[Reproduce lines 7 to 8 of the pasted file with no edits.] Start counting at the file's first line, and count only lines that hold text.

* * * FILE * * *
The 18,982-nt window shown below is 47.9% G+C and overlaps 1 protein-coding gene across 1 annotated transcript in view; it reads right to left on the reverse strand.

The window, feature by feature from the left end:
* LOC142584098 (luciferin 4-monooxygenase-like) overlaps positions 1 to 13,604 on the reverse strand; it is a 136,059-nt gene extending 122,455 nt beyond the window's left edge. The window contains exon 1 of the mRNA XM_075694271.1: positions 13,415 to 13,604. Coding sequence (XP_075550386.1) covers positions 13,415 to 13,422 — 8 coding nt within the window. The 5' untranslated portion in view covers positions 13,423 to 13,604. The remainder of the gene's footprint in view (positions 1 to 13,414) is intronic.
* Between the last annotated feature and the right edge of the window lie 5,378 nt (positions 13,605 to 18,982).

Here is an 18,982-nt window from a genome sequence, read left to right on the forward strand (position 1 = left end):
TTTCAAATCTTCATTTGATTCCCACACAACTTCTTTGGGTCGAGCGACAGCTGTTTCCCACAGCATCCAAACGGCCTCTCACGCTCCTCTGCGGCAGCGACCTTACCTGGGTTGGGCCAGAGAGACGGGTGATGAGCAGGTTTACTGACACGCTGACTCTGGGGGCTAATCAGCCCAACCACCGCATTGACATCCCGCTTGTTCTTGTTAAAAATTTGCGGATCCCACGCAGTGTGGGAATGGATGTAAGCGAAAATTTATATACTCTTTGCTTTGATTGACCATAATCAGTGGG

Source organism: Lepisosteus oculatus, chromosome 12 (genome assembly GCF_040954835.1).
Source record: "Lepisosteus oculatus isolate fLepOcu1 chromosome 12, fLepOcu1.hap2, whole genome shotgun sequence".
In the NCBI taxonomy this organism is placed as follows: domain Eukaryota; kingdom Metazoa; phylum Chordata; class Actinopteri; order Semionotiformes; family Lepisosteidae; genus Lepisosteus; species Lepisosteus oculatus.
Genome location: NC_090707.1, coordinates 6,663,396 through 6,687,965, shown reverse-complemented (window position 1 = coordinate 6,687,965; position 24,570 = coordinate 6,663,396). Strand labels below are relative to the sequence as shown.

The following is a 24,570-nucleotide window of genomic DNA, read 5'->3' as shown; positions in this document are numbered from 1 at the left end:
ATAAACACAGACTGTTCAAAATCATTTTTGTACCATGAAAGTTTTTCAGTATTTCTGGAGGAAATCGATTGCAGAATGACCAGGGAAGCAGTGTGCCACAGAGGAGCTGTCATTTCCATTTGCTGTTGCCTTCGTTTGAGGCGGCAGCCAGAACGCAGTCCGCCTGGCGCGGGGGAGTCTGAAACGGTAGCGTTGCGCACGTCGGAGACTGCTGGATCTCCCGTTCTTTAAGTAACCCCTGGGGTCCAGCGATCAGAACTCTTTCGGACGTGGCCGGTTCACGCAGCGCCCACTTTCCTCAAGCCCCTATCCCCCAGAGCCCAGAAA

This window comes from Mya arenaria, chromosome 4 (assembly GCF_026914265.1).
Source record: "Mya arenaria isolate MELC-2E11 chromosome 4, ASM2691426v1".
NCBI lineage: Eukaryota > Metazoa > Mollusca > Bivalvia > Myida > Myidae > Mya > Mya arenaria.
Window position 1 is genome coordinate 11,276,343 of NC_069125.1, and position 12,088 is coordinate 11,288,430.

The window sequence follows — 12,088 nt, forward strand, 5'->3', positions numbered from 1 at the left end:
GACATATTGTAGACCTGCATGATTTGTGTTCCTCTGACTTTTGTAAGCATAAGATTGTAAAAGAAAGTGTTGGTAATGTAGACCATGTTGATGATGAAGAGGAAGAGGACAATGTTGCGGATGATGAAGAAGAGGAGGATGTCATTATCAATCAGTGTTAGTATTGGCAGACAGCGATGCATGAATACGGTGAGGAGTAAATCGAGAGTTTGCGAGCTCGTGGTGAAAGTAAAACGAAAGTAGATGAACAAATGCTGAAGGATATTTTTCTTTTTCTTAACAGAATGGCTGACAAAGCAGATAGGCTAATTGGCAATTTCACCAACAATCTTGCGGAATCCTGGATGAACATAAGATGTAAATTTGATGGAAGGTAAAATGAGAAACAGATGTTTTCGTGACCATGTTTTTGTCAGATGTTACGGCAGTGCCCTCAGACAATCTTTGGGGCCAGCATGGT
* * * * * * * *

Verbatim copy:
Source organism: Lepisosteus oculatus, chromosome 12 (genome assembly GCF_040954835.1).
Source record: "Lepisosteus oculatus isolate fLepOcu1 chromosome 12, fLepOcu1.hap2, whole genome shotgun sequence".